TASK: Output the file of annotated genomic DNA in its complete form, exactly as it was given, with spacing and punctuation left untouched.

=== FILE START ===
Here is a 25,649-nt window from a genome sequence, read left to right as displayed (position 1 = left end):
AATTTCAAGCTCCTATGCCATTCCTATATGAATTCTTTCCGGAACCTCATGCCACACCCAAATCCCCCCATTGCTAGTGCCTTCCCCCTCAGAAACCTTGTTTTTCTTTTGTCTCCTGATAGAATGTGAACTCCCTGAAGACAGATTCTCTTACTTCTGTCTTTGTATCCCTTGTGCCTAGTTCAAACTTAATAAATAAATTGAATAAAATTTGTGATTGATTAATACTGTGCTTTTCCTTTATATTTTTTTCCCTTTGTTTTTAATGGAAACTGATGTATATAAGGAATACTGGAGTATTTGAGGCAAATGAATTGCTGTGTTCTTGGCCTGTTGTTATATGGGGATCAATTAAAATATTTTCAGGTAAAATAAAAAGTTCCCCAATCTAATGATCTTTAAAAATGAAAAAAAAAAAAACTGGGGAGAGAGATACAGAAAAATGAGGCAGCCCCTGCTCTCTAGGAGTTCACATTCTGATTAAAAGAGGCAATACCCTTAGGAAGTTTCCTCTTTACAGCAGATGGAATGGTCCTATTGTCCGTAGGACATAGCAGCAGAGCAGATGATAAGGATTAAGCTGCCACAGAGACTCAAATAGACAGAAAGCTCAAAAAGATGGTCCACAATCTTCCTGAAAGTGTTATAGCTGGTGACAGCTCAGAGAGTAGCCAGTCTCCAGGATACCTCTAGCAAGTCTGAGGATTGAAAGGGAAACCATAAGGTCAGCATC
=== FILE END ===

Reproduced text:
Here is a 25,649-nt window from a genome sequence, read left to right as displayed (position 1 = left end):
AATTTCAAGCTCCTATGCCATTCCTATATGAATTCTTTCCGGAACCTCATGCCACACCCAAATCCCCCCATTGCTAGTGCCTTCCCCCTCAGAAACCTTGTTTTTCTTTTGTCTCCTGATAGAATGTGAACTCCCTGAAGACAGATTCTCTTACTTCTGTCTTTGTATCCCTTGTGCCTAGTTCAAACTTAATAAATAAATTGAATAAAATTTGTGATTGATTAATACTGTGCTTTTCCTTTATATTTTTTTCCCTTTGTTTTTAATGGAAACTGATGTATATAAGGAATACTGGAGTATTTGAGGCAAATGAATTGCTGTGTTCTTGGCCTGTTGTTATATGGGGATCAATTAAAATATTTTCAGGTAAAATAAAAAGTTCCCCAATCTAATGATCTTTAAAAATGAAAAAAAAAAAAACTGGGGAGAGAGATACAGAAAAATGAGGCAGCCCCTGCTCTCTAGGAGTTCACATTCTGATTAAAAGAGGCAATACCCTTAGGAAGTTTCCTCTTTACAGCAGATGGAATGGTCCTATTGTCCGTAGGACATAGCAGCAGAGCAGATGATAAGGATTAAGCTGCCACAGAGACTCAAATAGACAGAAAGCTCAAAAAGATGGTCCACAATCTTCCTGAAAGTGTTATAGCTGGTGACAGCTCAGAGAGTAGCCAGTCTCCAGGATACCTCTAGCAAGTCTGAGGATTGAAAGGGAAACCATAAGGTCAGCATC